April 6, 2006

Pulitzer Winner Talks Books

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It was a night of celebration for avid readers, literary scholars, and creative writers in the Cornell and Ithaca community as the 2006 Gail and Stephan Rudin Lecture on American Culture gave the library an opportunity to showcase the Rudin’s most recent gift and gave everyone a chance to hear the inspiring words of Pulitzer Prize winner Marilynne Robinson.

The lecture mixed personal anecdote, literary analysis, and cultural criticism, and she spoke about the intensity of the experience of reading and writing with the eloquence befitting such an acclaimed author. It was followed by a reception in the Hirshland Exhibition Gallery in Kroch Library, where a selection of the new collection donated by the Rudins was displayed. The collection includes autographed letters by noted American and British writers including Louisa May Alcott, Agatha Christie, Charles Dickens, T.S. Eliot, and William Wordsworth, to name a few.

“I pick my collection based on content,” said Stephen Rudin, who for 30 years has been collecting these letters from dealers and at auctions. The letters generally provide insights into the author’s view on the craft of creative writing. Rudin explained that many of these letters are not published and he thought that it was important to bring them out of the vault so they can see the light of day. Thanks to Rudin, 227 letters of some of the most prominent American and British writers can be used by students and scholars.

Interim President Hunter R. Rawlings III, a personal friend of Robinson, invited her to speak. Rawlings introduced Robinson as “our latest visitor from the University of Iowa.”

“Her books are acts of reverence. We could all use a little reverence these days,” he said.

The beginning of the lecture was intensely personal, as Robinson recounted her own experience with reading.

“It is a deep thing, this reading of books,” she said. For Robinson, the power of reading lies in its power to engage consciousness and become the reader’s own experience. Robinson expanded on the actual experience of reading a novel, calling it a “quintessentially solitary activity” – like dreaming, meditation, and prayer. Robinson celebrates this individualism, which she sees not as a negative characteristic but as an admirable quality that embodies a respect for the individual, for inwardness and solitude.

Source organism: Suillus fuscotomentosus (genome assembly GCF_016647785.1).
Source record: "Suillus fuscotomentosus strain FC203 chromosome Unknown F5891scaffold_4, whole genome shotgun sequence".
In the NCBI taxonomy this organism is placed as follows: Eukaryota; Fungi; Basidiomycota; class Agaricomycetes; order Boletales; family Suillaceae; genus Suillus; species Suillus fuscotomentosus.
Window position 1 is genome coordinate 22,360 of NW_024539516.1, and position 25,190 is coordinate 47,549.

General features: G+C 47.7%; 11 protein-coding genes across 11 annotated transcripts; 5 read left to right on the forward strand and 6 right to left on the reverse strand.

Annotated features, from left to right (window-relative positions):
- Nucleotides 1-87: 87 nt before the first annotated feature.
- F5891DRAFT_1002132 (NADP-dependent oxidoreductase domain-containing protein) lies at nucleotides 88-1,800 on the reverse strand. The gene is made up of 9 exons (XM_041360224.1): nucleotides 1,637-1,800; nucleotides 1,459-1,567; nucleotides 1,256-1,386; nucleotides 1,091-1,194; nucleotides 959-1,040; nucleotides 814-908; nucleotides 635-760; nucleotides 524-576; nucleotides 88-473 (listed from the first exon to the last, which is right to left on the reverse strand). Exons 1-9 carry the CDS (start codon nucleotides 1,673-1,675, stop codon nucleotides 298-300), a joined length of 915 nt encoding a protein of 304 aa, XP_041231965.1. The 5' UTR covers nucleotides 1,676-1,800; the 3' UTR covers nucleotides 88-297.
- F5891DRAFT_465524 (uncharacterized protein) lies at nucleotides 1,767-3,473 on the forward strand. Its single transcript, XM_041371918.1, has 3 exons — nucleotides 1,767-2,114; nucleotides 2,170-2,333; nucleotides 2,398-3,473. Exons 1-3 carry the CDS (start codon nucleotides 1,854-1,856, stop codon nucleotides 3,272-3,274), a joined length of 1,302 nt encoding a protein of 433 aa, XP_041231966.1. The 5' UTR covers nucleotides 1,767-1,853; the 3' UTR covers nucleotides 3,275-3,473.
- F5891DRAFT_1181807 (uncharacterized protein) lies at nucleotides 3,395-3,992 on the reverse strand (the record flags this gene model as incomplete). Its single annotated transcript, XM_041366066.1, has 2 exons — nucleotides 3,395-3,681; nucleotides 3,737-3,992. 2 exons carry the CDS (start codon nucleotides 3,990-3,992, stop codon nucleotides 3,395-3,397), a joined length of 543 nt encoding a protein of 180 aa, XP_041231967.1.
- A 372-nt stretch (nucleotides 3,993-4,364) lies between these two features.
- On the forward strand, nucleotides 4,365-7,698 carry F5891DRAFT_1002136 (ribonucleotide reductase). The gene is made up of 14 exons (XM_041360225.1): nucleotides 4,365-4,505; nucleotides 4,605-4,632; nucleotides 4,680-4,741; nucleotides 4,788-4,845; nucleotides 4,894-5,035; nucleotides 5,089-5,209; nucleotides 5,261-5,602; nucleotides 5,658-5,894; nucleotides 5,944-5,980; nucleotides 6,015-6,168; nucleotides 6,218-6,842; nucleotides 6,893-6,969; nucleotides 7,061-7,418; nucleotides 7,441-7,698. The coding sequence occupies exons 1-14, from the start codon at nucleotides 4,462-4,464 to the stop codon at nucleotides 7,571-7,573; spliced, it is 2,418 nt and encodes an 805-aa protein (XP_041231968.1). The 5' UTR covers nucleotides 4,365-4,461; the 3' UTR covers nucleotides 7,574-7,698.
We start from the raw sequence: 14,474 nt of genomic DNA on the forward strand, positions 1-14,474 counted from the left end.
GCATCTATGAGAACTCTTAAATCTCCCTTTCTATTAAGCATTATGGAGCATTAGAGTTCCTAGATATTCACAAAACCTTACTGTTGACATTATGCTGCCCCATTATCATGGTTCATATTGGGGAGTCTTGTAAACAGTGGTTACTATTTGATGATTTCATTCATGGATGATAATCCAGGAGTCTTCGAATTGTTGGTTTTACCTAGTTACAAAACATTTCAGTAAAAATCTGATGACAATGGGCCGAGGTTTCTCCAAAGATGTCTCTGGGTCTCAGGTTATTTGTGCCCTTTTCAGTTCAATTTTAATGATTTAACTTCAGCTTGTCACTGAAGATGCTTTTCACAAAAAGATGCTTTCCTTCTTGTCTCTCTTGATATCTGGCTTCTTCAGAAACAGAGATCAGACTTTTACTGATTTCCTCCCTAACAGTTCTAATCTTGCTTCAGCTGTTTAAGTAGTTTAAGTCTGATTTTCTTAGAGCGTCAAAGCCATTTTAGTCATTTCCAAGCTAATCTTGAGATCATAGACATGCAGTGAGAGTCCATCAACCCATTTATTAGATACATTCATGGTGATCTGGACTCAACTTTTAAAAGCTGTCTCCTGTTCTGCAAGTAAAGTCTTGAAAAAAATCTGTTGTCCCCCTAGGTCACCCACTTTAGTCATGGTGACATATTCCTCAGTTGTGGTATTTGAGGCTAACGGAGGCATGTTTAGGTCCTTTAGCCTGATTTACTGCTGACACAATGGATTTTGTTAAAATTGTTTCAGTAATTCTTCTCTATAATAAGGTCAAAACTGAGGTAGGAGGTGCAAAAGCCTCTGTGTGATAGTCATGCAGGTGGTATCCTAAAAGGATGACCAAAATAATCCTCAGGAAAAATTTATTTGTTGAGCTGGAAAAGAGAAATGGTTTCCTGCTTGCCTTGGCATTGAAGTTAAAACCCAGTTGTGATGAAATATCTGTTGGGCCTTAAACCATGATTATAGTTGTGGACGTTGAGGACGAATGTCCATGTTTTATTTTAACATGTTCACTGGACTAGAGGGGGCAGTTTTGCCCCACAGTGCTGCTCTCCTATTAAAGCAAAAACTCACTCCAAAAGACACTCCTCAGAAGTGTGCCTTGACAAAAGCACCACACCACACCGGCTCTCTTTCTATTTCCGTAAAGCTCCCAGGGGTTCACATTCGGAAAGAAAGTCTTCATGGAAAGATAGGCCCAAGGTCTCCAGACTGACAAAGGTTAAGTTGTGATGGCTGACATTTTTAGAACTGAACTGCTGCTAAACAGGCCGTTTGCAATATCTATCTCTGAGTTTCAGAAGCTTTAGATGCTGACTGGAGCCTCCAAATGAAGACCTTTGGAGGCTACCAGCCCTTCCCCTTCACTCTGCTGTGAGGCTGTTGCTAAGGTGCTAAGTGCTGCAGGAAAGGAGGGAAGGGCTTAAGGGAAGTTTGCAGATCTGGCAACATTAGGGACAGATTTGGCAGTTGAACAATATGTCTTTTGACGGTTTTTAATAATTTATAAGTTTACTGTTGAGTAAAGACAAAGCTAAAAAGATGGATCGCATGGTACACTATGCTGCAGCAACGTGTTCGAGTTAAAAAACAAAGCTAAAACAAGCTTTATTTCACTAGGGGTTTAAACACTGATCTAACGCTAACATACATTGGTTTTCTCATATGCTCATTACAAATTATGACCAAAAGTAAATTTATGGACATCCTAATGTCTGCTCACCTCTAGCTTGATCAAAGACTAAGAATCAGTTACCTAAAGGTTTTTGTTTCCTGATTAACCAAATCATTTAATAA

Robinson also spoke about the “myth of decline,” the prevalent idea that our culture is falling apart and there is a downward drift in intelligence. This leads to the unfortunate “dumbing down” of the printed text. Robinson referred to monumental writers such as Dante and Luther, who are so important to Western civilization because they had a high respect for the unlearned, and asked why we do not have the same respect for readers today.

“Respect your reader, assume your reader is smarter than you,” Robinson teaches her students in order to combat the growing cynicism towards the general public and the feeling that it is necessary to condescend when writing or speaking to the public.

“The respect she has for her readership is so unique and refreshing. I take enthusiasm and pride that there are authors out there who still respect all of us as readers,” said Lynn Brown, interim director of library communications.

When Gail Gifford Rudin ’56 commented on the popularity of Robinson’s novels, Robinson could only say that she was amazed.

Robinson’s first novel, Housekeeping, was published in 1981. Her second, Gilead, won the 2005 Pulitzer Prize.

Robinson lectured to a full house in Lewis Auditorium, with many Ithaca residents turning out to hear the acclaimed author speak. One Ithacan, Mark Barrett, appreciated the fact that he could just come over to Cornell and hear such an amazing speaker.

“It makes me happy to live in Ithaca,” he said.

“It was the best lecture I’ve ever heard at Cornell … a tour-de-force,” said Peter Hirtle, director for instruction and learning at the University library.

The one criticism raised against Robinson was that she was occasionally hard to follow; one complex idea followed another in rapid succession.

Archived article by Tamar Weinstock
Sun Contributor